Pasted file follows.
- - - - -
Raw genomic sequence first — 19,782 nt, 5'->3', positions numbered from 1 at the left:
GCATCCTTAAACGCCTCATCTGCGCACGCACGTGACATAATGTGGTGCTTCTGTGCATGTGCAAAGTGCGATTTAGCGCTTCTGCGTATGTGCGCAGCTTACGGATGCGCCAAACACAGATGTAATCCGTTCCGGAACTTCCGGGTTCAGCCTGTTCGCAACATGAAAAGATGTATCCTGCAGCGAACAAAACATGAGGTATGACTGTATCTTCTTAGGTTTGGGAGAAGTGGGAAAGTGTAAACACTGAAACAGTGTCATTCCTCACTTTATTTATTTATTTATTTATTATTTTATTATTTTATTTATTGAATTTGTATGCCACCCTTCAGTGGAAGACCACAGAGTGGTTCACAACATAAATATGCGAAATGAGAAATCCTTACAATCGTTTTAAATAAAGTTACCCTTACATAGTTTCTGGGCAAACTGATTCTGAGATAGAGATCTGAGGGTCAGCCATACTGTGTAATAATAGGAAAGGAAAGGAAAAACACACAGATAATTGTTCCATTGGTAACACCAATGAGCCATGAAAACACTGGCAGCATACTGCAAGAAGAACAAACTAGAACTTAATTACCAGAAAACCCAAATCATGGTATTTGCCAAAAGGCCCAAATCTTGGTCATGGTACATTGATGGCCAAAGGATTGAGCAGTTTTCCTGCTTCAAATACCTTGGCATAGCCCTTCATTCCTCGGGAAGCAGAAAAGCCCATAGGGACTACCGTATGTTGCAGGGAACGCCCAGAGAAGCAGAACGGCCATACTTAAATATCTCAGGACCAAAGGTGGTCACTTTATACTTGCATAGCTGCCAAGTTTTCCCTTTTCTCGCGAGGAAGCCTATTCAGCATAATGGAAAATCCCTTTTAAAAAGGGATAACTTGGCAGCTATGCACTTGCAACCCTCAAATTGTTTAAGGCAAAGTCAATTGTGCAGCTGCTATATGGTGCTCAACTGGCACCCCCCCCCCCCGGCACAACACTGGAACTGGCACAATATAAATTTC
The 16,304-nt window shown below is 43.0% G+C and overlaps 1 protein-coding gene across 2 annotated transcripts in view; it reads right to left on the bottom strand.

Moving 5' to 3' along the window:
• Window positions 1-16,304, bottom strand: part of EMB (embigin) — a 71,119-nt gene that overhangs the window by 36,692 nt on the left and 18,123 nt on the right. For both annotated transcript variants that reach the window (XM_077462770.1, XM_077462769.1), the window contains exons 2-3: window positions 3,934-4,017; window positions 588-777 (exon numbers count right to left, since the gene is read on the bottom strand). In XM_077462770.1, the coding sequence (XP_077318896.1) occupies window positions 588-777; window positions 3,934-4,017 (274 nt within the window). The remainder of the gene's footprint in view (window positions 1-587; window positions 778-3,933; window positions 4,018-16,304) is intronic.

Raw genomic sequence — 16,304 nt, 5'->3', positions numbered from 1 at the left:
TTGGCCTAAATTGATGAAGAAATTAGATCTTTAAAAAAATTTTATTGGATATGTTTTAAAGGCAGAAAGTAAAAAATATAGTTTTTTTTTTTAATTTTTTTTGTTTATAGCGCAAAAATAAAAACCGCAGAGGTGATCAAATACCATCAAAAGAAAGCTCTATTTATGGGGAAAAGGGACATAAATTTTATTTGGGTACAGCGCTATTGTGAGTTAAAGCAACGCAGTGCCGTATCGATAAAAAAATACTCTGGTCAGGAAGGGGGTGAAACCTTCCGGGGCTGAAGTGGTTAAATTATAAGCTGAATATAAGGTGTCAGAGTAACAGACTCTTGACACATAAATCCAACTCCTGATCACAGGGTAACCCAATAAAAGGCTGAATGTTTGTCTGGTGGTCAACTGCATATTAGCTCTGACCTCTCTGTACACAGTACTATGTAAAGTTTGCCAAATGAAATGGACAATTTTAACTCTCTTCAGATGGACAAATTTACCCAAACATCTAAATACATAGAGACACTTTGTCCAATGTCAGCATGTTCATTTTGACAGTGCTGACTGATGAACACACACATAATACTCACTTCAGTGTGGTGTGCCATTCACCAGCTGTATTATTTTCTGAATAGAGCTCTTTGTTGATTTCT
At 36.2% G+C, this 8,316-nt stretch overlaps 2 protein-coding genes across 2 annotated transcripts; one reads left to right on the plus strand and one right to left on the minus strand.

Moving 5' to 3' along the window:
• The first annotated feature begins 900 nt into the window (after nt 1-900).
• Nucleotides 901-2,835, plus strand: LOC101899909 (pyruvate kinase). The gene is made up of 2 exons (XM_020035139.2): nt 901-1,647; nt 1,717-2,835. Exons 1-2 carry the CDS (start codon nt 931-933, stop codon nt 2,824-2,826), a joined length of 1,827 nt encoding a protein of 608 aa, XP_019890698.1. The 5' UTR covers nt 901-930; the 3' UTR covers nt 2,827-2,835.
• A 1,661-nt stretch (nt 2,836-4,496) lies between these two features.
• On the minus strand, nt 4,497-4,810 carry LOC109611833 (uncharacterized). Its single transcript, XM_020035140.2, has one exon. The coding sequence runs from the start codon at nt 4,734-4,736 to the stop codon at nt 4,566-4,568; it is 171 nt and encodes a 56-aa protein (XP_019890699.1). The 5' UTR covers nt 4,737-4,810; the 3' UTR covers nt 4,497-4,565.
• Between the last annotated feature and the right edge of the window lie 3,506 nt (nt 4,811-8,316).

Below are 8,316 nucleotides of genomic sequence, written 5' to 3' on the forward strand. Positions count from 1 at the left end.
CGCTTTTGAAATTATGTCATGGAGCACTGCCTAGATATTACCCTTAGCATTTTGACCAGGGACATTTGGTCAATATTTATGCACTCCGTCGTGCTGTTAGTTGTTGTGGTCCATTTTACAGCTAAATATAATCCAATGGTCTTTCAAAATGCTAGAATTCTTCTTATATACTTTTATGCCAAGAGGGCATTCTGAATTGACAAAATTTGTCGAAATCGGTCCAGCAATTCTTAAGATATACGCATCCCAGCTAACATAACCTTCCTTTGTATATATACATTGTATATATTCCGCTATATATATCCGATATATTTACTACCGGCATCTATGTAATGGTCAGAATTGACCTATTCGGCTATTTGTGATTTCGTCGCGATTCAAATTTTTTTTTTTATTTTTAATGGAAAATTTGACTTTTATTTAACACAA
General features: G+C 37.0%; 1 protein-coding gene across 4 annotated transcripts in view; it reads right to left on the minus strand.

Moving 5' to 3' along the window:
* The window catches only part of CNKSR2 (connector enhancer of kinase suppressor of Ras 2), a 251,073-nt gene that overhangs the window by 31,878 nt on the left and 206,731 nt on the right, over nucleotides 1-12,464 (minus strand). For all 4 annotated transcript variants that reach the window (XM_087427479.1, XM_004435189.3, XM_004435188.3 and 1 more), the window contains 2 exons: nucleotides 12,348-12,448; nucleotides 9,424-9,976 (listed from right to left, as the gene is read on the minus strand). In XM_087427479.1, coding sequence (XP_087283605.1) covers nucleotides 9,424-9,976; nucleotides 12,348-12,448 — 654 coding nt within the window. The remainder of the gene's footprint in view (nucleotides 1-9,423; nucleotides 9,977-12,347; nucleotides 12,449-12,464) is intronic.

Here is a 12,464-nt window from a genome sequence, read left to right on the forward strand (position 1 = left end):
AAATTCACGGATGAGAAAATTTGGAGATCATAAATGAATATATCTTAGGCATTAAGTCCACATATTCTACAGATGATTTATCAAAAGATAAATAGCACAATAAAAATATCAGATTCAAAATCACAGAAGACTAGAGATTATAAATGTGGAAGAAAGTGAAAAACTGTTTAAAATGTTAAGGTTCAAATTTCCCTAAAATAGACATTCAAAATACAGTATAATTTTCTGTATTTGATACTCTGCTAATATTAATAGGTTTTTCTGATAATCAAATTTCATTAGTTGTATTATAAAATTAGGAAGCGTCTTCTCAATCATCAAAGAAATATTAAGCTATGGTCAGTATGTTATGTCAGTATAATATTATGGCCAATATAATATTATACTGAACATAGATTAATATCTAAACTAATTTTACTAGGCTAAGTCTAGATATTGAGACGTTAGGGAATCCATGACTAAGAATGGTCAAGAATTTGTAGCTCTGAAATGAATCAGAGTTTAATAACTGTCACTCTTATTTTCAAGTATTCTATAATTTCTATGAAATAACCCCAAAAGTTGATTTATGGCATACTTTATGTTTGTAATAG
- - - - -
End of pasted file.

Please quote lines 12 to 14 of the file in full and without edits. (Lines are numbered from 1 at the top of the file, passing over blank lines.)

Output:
• A 1,661-nt stretch (nt 2,836-4,496) lies between these two features.
• On the minus strand, nt 4,497-4,810 carry LOC109611833 (uncharacterized). Its single transcript, XM_020035140.2, has one exon. The coding sequence runs from the start codon at nt 4,734-4,736 to the stop codon at nt 4,566-4,568; it is 171 nt and encodes a 56-aa protein (XP_019890699.1). The 5' UTR covers nt 4,737-4,810; the 3' UTR covers nt 4,497-4,565.
• Between the last annotated feature and the right edge of the window lie 3,506 nt (nt 4,811-8,316).